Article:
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Virtual Book Tour: Best Sex Writing 2013

May. 8, 2013
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The prolific erotica writer and editor Rachel Kramer Bussel recently kicked off her virtual book tour for Best Sex Writing 2013: The State of Today’s Sexual Culture. A virtual book tour is one where different columnists and bloggers post their reviews and critiques of the book on successive days, with each new post serving as a “stop” on the tour. I’m happy that SEXPress is a part of this year’s tour.

BSW13 is a collection of writings by 21 different authors that appeared in various print and online publications over the past year, which serve as a snapshot of current “hot topics” related to sex in the U.S. Subjects from aging to polyamory to kink to sexual orientation to religion to sex work are covered.

It can be hard to find an overall theme amongst such diverse pieces, but one issue that stood out to me as I was reading is the continued mainstreaming of previously marginalized communities and identities. An example of this type of mainstreaming could be that over the past decade, queer identities have become more “normal” through major LGBT advocacy groups' focus on marriage equality and inclusion in the military. Instead of challenging dominant cultural narratives, LGBT advocacy groups have said, “Hey, we just want to have our relationships sanctioned by the state and fight wars like the rest of Americans.” There are both gains and losses to be had with this approach.

Several pieces in BSW13 focus on the normalization of BDSM, sex work, polyamory and sexual orientation. In his piece “Notes from a Unicorn,” Seth Fischer writes, “In the few years I spent working in politics pretending I wasn’t bi…the most disturbing thing I learned was how to win: What you do is find the simplest message possible that resonates with people…and then you repeat it ad nauseam.” According to Fischer, simplistic messages about sexual orientation make the subject easier for society at large to understand and accept, but end up erasing the complexities of many people’s identities, making Fischer—and other bisexual or queer people—invisible.

Both Rachel Swan and Nicholas Garnett write about polyamory. Like all minority groups, people in polyamorous relationships want to be free to live their lives without fear of being ostracized by others, which requires acceptance by society at large. Despite increased visibility due to advocates like Dan Savage and Christopher Ryan, Swan claims, “[N]o matter how successfully they’ve been at negotiating relationships, many polyamorists still have one foot in the closet. And in a world where monogamy is not only well-entrenched but vital to the workings of a property-based society, their scene may always remain marginal.” Some (not all) gay, lesbian or bisexual people may be able to shoehorn themselves into our culture’s one accepted model for sexual and romantic relationships, but complexity once again loses out.

BSW13 includes several pieces about kink and BDSM, but Lori Selke’s and Madison Young’s stood out to me, because they provide flip-side interpretations of sexual politics within the BDSM scene. “Why is it fascinating and stimulating to engage in power exchange?” Young asks in her essay, “Submissive: A Personal Manifesto.” “We are breaking the rules. As queers, feminists, kinky persons and sexual outlaws, we have always broken the rules. We go outside designated sexual norms as we search for connection, community and fulfillment.” Yet Selke’s piece is a “Dear John” letter to the Leather Scene, saying that she no longer feels included precisely because of her feminist analysis of what’s going on around her.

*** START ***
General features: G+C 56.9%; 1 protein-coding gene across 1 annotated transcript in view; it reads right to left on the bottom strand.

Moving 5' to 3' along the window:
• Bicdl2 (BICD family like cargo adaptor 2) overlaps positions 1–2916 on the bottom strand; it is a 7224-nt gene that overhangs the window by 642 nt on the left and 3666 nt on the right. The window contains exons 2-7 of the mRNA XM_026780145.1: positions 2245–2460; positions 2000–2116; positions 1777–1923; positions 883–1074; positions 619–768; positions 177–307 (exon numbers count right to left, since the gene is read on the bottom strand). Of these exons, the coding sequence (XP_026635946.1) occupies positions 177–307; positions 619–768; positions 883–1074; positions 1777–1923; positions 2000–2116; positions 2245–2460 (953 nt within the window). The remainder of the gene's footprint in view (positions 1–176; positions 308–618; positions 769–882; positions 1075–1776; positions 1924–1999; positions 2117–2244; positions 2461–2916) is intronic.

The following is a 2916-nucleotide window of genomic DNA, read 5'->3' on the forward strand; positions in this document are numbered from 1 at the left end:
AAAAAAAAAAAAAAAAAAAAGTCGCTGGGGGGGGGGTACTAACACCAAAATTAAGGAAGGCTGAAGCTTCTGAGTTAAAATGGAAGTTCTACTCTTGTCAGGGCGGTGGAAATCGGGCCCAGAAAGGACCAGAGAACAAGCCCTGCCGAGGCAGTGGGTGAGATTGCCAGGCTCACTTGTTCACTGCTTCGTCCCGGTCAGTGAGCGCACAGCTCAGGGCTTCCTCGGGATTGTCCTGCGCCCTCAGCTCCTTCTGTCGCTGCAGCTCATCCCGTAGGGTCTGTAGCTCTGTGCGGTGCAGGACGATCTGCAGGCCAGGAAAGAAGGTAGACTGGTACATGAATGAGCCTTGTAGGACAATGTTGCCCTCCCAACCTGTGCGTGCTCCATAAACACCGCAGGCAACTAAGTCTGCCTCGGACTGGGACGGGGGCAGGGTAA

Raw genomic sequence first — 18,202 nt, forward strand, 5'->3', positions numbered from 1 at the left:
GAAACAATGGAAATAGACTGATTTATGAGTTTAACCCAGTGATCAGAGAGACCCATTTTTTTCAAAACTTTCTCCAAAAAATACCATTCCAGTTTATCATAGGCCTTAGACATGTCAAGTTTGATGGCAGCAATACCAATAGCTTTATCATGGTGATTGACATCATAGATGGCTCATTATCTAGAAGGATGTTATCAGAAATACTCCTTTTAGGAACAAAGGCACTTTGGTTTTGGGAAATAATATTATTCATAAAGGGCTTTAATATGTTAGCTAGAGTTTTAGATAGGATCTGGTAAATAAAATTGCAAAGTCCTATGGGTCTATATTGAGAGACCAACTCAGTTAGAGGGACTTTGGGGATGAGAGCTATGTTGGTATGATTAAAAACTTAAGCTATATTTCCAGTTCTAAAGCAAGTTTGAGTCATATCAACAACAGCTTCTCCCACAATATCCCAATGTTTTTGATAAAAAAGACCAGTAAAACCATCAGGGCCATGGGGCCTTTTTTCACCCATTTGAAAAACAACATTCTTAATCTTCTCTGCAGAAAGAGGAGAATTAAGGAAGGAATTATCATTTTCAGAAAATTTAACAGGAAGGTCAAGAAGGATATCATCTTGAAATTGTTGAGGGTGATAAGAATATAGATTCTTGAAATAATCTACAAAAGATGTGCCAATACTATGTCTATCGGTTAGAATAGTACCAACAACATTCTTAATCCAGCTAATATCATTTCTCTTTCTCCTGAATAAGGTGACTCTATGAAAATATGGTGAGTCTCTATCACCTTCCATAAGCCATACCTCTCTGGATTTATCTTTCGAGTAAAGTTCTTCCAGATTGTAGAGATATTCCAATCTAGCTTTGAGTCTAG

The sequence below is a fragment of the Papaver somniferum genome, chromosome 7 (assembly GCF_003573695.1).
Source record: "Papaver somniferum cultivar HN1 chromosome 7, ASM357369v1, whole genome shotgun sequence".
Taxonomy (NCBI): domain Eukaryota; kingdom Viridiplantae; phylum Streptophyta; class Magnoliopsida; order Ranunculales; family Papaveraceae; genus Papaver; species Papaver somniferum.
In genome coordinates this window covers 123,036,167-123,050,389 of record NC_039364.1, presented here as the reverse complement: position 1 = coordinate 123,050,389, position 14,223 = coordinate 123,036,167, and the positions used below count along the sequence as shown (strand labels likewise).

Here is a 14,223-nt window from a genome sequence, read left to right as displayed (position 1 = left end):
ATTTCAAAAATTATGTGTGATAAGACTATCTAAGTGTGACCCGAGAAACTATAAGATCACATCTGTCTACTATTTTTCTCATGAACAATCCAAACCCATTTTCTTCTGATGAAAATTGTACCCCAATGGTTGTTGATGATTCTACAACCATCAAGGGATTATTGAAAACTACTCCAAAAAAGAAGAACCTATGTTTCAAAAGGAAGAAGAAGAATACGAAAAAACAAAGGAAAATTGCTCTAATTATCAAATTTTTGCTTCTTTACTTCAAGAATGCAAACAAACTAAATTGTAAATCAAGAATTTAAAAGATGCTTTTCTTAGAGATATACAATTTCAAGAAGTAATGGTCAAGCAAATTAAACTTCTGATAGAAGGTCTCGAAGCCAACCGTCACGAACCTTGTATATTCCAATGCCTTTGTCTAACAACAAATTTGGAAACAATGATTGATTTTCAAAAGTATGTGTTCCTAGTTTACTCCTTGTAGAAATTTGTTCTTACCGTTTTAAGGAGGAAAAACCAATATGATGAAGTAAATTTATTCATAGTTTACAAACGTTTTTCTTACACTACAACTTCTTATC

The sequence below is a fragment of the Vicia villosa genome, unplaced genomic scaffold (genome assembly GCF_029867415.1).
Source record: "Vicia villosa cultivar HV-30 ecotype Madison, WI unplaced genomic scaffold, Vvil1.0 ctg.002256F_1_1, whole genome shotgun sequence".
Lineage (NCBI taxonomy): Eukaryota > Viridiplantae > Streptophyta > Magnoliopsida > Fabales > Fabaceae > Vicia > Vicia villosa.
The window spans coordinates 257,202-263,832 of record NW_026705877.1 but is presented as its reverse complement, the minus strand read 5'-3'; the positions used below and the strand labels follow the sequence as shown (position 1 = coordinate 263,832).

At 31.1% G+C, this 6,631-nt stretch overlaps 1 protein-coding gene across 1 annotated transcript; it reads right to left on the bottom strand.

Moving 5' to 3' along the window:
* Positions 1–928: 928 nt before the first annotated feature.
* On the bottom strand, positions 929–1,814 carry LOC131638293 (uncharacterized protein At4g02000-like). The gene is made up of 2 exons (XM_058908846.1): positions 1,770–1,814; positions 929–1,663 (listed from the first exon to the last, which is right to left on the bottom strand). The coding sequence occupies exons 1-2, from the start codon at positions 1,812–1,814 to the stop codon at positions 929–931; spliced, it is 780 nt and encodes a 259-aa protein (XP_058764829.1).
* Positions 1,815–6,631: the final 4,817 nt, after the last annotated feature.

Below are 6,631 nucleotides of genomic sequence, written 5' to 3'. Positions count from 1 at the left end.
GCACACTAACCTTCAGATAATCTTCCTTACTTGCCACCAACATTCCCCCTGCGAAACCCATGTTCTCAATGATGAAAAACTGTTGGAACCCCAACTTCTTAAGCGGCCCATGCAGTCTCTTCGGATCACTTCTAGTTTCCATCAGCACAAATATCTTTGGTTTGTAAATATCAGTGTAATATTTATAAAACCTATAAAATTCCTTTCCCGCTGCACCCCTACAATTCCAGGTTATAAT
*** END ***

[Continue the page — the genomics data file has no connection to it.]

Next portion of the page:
As I read the words that Selke and Young had written, I couldn’t help but think of Fifty Shades of Grey. With all the virtual ink that has been spilled about this kinky trilogy over the past year, I was surprised that BSW13 didn’t contain a single mention of it. I can understand why; many sex writers and members of BDSM communities consider these books to be derivative, poorly written and barely worthy of discussion. Perhaps Bussel felt that enough had been said on the topic and deliberately decided not to include writing about Fifty Shades in her anthology. But to me, it seems important to examine the fact that kink has now been normalized to some extent, and it has been normalized in exactly the way that Selke criticizes—by reifying, rather than dismantling, the gendered norms that exist in our society. By presenting a submissive woman and a dominant, even abusive, man in a way that does not break rules like Young describes, but upholds them. Once again, the mainstreaming of a previously marginalized identity leaves many people behind.

While reading BSW13, I thought a lot about what's gained and what's lost when sexual identities are made more palatable for American culture at large. Some previously marginalized people will benefit, but those with the most to lose—the kinkiest, the queerest, the most complex, the hardest to explain in a sound bite—will be shut out.

Laura Anne Stuart owns the Tool Shed, an erotic boutique on Milwaukee’s East Side. She has a master’s degree in public health and has worked as a sexuality educator for more than fifteen years. Want Laura to answer your questions in SEXPress? Send them to laura@shepex.com. Not all questions received will be answered in the column, and Laura cannot provide personal answers to questions that do not appear here. Questions sent to this address may be reproduced in this column, both in print and online, and may be edited for clarity and content.


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